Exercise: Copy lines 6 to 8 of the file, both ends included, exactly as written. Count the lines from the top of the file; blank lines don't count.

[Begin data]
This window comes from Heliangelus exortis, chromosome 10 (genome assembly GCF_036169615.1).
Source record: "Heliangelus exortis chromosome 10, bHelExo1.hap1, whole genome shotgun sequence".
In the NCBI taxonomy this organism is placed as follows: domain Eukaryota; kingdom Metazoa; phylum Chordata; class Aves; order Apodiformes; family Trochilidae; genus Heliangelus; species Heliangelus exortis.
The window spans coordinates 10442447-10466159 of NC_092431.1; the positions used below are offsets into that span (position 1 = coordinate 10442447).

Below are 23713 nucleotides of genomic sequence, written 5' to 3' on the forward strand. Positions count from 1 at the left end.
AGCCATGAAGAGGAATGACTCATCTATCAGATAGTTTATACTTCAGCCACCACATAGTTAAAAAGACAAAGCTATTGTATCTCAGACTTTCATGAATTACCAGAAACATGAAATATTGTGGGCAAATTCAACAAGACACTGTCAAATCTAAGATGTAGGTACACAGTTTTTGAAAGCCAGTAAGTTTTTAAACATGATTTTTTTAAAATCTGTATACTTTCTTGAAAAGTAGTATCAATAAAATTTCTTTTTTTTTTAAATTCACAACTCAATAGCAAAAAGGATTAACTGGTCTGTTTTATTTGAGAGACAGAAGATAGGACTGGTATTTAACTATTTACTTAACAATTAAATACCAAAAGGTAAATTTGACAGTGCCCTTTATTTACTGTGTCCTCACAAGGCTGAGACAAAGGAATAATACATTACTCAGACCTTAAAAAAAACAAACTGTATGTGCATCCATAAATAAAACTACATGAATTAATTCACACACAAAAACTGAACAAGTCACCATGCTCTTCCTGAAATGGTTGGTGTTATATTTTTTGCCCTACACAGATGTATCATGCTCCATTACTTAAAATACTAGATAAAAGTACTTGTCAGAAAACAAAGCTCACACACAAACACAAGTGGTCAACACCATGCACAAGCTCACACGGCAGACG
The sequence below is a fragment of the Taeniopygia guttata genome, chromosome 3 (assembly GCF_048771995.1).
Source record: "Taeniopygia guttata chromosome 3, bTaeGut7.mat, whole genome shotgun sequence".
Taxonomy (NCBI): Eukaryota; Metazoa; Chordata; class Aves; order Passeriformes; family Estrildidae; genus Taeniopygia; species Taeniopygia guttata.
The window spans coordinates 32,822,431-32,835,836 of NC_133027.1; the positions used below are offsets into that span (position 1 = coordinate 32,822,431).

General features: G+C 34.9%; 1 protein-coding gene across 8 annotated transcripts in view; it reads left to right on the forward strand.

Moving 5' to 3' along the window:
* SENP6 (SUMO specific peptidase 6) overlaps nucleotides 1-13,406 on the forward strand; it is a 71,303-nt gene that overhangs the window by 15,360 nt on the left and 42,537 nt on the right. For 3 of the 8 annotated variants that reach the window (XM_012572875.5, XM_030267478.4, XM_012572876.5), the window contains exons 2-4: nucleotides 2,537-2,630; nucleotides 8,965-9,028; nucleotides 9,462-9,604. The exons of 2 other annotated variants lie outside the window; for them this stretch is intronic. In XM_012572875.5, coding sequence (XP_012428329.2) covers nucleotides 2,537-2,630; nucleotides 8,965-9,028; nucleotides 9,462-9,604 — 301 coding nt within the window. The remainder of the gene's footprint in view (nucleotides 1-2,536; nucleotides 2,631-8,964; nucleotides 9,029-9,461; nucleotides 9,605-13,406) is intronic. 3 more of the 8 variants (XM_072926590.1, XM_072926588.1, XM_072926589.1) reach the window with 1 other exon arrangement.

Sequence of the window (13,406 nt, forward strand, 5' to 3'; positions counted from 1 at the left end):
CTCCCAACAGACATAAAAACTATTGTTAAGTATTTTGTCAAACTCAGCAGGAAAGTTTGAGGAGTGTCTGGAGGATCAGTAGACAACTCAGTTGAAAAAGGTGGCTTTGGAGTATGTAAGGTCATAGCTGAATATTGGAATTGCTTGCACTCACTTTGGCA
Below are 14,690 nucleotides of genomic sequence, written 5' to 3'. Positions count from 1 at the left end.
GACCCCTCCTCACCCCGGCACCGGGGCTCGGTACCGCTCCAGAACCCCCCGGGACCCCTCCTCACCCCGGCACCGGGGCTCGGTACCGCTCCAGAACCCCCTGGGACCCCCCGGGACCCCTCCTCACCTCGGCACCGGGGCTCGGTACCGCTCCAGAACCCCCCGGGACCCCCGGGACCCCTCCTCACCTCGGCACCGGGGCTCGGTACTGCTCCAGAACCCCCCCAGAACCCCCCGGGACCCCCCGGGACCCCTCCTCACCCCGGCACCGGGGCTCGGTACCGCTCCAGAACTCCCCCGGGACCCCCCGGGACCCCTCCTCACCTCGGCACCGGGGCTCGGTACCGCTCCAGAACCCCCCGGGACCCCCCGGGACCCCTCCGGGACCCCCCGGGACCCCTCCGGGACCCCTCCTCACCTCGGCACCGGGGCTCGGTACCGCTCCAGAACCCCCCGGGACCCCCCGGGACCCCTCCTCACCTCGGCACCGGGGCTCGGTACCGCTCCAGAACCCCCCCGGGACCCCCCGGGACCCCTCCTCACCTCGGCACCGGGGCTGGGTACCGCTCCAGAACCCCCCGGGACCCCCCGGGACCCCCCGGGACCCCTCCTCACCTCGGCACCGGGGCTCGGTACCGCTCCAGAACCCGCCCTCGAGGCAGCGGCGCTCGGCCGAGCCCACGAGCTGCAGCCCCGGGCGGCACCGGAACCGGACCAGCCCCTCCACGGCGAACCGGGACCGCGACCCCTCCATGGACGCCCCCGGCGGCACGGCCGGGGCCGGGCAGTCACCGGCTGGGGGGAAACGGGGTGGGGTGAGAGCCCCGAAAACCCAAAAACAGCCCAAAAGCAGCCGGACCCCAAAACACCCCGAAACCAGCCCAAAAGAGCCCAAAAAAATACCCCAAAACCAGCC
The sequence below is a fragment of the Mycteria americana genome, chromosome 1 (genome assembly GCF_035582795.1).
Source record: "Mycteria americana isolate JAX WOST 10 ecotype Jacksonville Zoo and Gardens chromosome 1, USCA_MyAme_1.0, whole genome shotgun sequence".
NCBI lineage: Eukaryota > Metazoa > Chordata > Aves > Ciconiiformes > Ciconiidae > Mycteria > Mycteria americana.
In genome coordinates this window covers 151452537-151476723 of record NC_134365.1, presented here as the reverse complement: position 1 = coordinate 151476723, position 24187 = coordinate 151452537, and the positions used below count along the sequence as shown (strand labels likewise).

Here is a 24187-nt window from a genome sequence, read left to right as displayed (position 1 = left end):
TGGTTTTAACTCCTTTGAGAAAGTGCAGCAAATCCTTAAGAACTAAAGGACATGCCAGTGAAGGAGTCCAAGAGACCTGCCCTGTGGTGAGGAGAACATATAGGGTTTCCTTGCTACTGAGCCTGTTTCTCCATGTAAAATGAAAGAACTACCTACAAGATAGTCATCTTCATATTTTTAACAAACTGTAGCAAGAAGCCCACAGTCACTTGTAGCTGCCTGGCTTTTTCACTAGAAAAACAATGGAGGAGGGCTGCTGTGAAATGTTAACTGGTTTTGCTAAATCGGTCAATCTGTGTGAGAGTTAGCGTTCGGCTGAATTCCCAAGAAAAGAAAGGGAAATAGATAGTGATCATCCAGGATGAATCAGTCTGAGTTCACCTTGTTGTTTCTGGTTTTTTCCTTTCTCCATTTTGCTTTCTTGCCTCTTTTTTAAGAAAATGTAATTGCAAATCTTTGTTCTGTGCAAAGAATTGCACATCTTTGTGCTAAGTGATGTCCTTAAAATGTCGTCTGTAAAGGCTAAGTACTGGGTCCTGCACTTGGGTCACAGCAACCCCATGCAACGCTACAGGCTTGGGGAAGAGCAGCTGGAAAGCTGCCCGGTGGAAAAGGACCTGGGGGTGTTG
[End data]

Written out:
AGCCATGAAGAGGAATGACTCATCTATCAGATAGTTTATACTTCAGCCACCACATAGTTAAAAAGACAAAGCTATTGTATCTCAGACTTTCATGAATTACCAGAAACATGAAATATTGTGGGCAAATTCAACAAGACACTGTCAAATCTAAGATGTAGGTACACAGTTTTTGAAAGCCAGTAAGTTTTTAAACATGATTTTTTTAAAATCTGTATACTTTCTTGAAAAGTAGTATCAATAAAATTTCTTTTTTTTTTAAATTCACAACTCAATAGCAAAAAGGATTAACTGGTCTGTTTTATTTGAGAGACAGAAGATAGGACTGGTATTTAACTATTTACTTAACAATTAAATACCAAAAGGTAAATTTGACAGTGCCCTTTATTTACTGTGTCCTCACAAGGCTGAGACAAAGGAATAATACATTACTCAGACCTTAAAAAAAACAAACTGTATGTGCATCCATAAATAAAACTACATGAATTAATTCACACACAAAAACTGAACAAGTCACCATGCTCTTCCTGAAATGGTTGGTGTTATATTTTTTGCCCTACACAGATGTATCATGCTCCATTACTTAAAATACTAGATAAAAGTACTTGTCAGAAAACAAAGCTCACACACAAACACAAGTGGTCAACACCATGCACAAGCTCACACGGCAGACG
The sequence below is a fragment of the Taeniopygia guttata genome, chromosome 3 (assembly GCF_048771995.1).
Source record: "Taeniopygia guttata chromosome 3, bTaeGut7.mat, whole genome shotgun sequence".